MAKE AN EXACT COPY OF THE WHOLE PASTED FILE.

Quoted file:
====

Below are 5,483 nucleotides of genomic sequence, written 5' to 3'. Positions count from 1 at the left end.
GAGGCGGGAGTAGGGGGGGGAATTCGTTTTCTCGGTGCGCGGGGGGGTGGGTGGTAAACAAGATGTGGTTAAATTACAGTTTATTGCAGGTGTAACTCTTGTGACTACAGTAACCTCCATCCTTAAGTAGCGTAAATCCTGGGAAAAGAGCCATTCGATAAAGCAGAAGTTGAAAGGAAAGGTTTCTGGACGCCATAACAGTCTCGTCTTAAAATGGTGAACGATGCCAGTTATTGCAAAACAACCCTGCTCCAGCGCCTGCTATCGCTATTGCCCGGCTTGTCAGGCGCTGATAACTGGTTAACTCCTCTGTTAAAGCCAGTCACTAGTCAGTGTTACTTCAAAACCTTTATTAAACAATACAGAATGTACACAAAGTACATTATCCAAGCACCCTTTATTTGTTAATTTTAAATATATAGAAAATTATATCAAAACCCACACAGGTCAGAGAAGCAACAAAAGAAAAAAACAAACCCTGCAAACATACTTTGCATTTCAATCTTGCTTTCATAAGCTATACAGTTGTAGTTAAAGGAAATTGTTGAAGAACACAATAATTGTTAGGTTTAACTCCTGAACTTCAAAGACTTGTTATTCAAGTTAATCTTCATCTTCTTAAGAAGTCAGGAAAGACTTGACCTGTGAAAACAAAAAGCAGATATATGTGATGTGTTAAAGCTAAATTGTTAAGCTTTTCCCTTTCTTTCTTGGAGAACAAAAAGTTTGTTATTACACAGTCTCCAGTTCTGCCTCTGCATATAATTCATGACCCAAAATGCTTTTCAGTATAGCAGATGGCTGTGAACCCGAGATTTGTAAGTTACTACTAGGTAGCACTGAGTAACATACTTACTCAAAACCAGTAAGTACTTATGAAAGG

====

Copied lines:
Below are 5,483 nucleotides of genomic sequence, written 5' to 3'. Positions count from 1 at the left end.
GAGGCGGGAGTAGGGGGGGGAATTCGTTTTCTCGGTGCGCGGGGGGGTGGGTGGTAAACAAGATGTGGTTAAATTACAGTTTATTGCAGGTGTAACTCTTGTGACTACAGTAACCTCCATCCTTAAGTAGCGTAAATCCTGGGAAAAGAGCCATTCGATAAAGCAGAAGTTGAAAGGAAAGGTTTCTGGACGCCATAACAGTCTCGTCTTAAAATGGTGAACGATGCCAGTTATTGCAAAACAACCCTGCTCCAGCGCCTGCTATCGCTATTGCCCGGCTTGTCAGGCGCTGATAACTGGTTAACTCCTCTGTTAAAGCCAGTCACTAGTCAGTGTTACTTCAAAACCTTTATTAAACAATACAGAATGTACACAAAGTACATTATCCAAGCACCCTTTATTTGTTAATTTTAAATATATAGAAAATTATATCAAAACCCACACAGGTCAGAGAAGCAACAAAAGAAAAAAACAAACCCTGCAAACATACTTTGCATTTCAATCTTGCTTTCATAAGCTATACAGTTGTAGTTAAAGGAAATTGTTGAAGAACACAATAATTGTTAGGTTTAACTCCTGAACTTCAAAGACTTGTTATTCAAGTTAATCTTCATCTTCTTAAGAAGTCAGGAAAGACTTGACCTGTGAAAACAAAAAGCAGATATATGTGATGTGTTAAAGCTAAATTGTTAAGCTTTTCCCTTTCTTTCTTGGAGAACAAAAAGTTTGTTATTACACAGTCTCCAGTTCTGCCTCTGCATATAATTCATGACCCAAAATGCTTTTCAGTATAGCAGATGGCTGTGAACCCGAGATTTGTAAGTTACTACTAGGTAGCACTGAGTAACATACTTACTCAAAACCAGTAAGTACTTATGAAAGG